One beer maker's sales are fizzing up as another's go flat, prompting Wall Street to take notice.
Bank of America upgraded its rating on Coors maker Molson Coors (TAP) to Neutral from Underperform on Tuesday. Analysts raised their price target on the stock to $68 from $54.
"Our rating change is based on our view that recent U.S. market share gains related to the Bud Light boycott have lasted long enough to positively impact sales and earnings," BofA analyst Bryan Spillane wrote in a client note. "In addition, Molson Coors has made progress on elements of its revitalization plan (announced in 2019), which has resulted in a stronger balance sheet, ... more reliable profit growth and, in our view, greater capability to service the sudden demand surge in a way that may not have been possible four years ago."
Spillane cited Nielsen's sales data as a prime reason for his change of heart about Molson Coors.
Coors sales have accelerated from 6.3% growth over the latest 52 weeks to about 13% growth over the past two months, Spillane said in analyzing Nielsen's data. The gains have been fueled by demand for Coors Light and Miller Lite.
"It's difficult to determine the duration of the boycott, but it has already lasted longer than industry executives anticipated and appears likely to impact the July 4th holiday," Spillane added. "Molson Coors appears able to service the demand spike due in part to supply chain improvement (part of the revitalization plan) and learnings from COVID supply chain stress."
Molson Coors stock popped 2% to $65.11 on Tuesday.
The opposite story is playing out at Molson Coors' rival Anheuser-Busch InBev (BUD).
Bud Light volumes tanked 27.8% year over year for the week ending May 23, per Nielsen data. That's an improved pace than the year-on-year drop of 29.5% for the period ending May 20.
But it's still ugly.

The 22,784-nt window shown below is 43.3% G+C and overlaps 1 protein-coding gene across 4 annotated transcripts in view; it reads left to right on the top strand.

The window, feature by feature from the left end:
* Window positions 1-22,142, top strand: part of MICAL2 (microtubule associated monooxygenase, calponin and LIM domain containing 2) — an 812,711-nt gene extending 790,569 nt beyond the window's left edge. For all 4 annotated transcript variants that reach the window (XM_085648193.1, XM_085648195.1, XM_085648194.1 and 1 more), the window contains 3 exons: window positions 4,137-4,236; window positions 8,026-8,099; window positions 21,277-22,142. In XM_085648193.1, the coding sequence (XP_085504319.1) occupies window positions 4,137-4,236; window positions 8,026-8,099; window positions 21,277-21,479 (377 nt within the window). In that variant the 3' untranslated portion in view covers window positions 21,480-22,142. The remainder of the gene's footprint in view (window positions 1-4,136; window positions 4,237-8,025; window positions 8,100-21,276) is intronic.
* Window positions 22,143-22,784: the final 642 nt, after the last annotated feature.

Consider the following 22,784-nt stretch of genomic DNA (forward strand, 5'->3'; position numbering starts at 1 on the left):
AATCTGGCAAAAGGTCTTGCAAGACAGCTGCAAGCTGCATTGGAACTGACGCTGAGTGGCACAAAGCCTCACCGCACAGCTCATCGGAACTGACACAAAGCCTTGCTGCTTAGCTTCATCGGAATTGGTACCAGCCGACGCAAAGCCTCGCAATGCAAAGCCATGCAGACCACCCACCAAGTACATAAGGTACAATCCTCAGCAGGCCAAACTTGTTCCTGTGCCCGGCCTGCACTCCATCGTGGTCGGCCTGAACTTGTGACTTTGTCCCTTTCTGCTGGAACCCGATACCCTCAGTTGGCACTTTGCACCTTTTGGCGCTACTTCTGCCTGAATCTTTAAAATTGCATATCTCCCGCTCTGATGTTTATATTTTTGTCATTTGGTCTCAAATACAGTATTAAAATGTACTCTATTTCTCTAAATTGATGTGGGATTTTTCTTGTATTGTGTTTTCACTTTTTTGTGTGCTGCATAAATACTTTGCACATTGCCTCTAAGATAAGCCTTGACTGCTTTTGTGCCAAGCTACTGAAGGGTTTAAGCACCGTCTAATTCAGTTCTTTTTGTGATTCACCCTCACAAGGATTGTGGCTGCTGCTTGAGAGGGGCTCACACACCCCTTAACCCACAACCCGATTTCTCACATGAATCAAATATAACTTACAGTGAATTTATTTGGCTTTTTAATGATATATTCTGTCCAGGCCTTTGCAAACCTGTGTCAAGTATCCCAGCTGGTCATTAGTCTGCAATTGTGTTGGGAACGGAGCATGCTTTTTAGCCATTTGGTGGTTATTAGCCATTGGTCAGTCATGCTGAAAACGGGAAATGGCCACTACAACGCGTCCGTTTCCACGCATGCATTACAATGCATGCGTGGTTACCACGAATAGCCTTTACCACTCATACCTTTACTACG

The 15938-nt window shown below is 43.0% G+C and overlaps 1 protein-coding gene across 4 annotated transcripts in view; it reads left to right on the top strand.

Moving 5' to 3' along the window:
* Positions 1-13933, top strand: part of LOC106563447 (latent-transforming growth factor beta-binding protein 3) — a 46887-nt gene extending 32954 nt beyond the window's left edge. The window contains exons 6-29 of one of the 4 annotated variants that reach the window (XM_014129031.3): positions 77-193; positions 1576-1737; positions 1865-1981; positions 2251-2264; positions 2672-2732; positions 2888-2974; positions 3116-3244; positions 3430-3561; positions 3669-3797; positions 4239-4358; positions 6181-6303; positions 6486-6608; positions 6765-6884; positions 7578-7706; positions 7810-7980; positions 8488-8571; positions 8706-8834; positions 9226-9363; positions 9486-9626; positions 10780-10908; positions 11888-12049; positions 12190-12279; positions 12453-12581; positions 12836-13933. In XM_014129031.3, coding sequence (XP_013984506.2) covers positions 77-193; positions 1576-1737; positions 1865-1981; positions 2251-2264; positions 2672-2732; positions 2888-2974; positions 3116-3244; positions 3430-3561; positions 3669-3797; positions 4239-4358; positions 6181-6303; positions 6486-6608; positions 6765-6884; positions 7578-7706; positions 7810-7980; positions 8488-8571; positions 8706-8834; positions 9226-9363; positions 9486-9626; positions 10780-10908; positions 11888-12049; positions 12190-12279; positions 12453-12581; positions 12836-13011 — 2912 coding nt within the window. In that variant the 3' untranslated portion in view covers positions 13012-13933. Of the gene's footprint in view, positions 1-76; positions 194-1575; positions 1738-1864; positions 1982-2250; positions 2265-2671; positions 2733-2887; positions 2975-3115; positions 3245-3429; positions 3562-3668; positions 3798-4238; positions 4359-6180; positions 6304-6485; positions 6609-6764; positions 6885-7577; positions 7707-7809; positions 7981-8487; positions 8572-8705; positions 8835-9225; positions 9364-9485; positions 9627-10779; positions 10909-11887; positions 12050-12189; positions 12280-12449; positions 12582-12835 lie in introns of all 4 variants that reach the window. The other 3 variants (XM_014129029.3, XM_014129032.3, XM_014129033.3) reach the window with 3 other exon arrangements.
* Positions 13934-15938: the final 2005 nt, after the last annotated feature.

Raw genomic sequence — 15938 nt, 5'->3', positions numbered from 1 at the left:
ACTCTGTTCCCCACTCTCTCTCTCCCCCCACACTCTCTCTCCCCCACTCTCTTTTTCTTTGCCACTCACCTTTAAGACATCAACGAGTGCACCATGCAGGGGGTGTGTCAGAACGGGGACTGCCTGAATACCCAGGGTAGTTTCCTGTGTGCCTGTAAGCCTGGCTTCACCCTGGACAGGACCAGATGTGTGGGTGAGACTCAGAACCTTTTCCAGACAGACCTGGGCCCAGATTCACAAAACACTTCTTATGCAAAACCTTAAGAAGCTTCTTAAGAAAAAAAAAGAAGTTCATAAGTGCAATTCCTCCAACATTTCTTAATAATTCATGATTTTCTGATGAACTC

The declines started after transgender influencer Dylan Mulvaney created an Instagram post during the March Madness basketball tournament endorsing the light beer.
Following the post on April 1, ABInBev saw Bud Light sales trend lower throughout April and into May. The declines appeared to accelerate following an April 3 video from country musician Kid Rock, which spurred a wider boycott by many on the right.
Alissa Heinerscheid — Bud Light's vice president of marketing — left the company in late April amid the controversy.
"Bud Light remains the #1 brand in the U.S. nationally in volume and dollar sales," an ABInBev spokesperson told Yahoo Finance via email when reached for comment.
BofA's Spillane says Molson Coors has more going for it fundamentally besides market share gains from a stumbling Bud Light.
He explained that Molson Coors has restructured its business to pull out $150 million in cost savings while also improving marketing for Coors Light.
The company has also moved beyond beer to gain new customers.
"The partnership with Coca-Cola to create Topo Chico Hard Seltzer, Simply Spiked, distribution expansion deal with Yuengling, restart growth of Blue Moon are among the activities Molson Coors has undertaken to create new revenue streams that don't compete directly with its core," Spillane noted.